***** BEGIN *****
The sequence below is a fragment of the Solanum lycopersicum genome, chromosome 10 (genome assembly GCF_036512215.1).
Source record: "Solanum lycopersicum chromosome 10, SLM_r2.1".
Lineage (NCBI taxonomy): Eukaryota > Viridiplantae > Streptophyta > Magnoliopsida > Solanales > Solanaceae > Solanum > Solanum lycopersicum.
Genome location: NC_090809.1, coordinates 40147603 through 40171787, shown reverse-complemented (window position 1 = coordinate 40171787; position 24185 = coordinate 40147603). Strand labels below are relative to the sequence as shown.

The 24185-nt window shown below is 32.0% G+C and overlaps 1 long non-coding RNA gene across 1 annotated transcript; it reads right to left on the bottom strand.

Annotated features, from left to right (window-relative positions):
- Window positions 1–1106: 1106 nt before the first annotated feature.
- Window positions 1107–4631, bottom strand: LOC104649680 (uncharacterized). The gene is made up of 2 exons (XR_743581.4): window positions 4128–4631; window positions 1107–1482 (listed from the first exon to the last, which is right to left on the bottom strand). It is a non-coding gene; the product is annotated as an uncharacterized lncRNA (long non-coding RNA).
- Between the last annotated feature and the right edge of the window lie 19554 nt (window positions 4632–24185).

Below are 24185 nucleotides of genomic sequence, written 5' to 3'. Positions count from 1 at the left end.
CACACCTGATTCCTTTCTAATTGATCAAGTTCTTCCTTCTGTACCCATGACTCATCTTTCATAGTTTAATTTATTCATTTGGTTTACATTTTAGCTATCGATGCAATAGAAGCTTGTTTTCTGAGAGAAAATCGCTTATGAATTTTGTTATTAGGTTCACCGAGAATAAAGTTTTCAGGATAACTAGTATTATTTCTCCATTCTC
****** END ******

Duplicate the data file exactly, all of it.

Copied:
The sequence below is a fragment of the Solanum lycopersicum genome, chromosome 10 (genome assembly GCF_036512215.1).
Source record: "Solanum lycopersicum chromosome 10, SLM_r2.1".
Lineage (NCBI taxonomy): Eukaryota > Viridiplantae > Streptophyta > Magnoliopsida > Solanales > Solanaceae > Solanum > Solanum lycopersicum.
Genome location: NC_090809.1, coordinates 40147603 through 40171787, shown reverse-complemented (window position 1 = coordinate 40171787; position 24185 = coordinate 40147603). Strand labels below are relative to the sequence as shown.

The 24185-nt window shown below is 32.0% G+C and overlaps 1 long non-coding RNA gene across 1 annotated transcript; it reads right to left on the bottom strand.

Annotated features, from left to right (window-relative positions):
- Window positions 1–1106: 1106 nt before the first annotated feature.
- Window positions 1107–4631, bottom strand: LOC104649680 (uncharacterized). The gene is made up of 2 exons (XR_743581.4): window positions 4128–4631; window positions 1107–1482 (listed from the first exon to the last, which is right to left on the bottom strand). It is a non-coding gene; the product is annotated as an uncharacterized lncRNA (long non-coding RNA).
- Between the last annotated feature and the right edge of the window lie 19554 nt (window positions 4632–24185).

Below are 24185 nucleotides of genomic sequence, written 5' to 3'. Positions count from 1 at the left end.
CACACCTGATTCCTTTCTAATTGATCAAGTTCTTCCTTCTGTACCCATGACTCATCTTTCATAGTTTAATTTATTCATTTGGTTTACATTTTAGCTATCGATGCAATAGAAGCTTGTTTTCTGAGAGAAAATCGCTTATGAATTTTGTTATTAGGTTCACCGAGAATAAAGTTTTCAGGATAACTAGTATTATTTCTCCATTCTC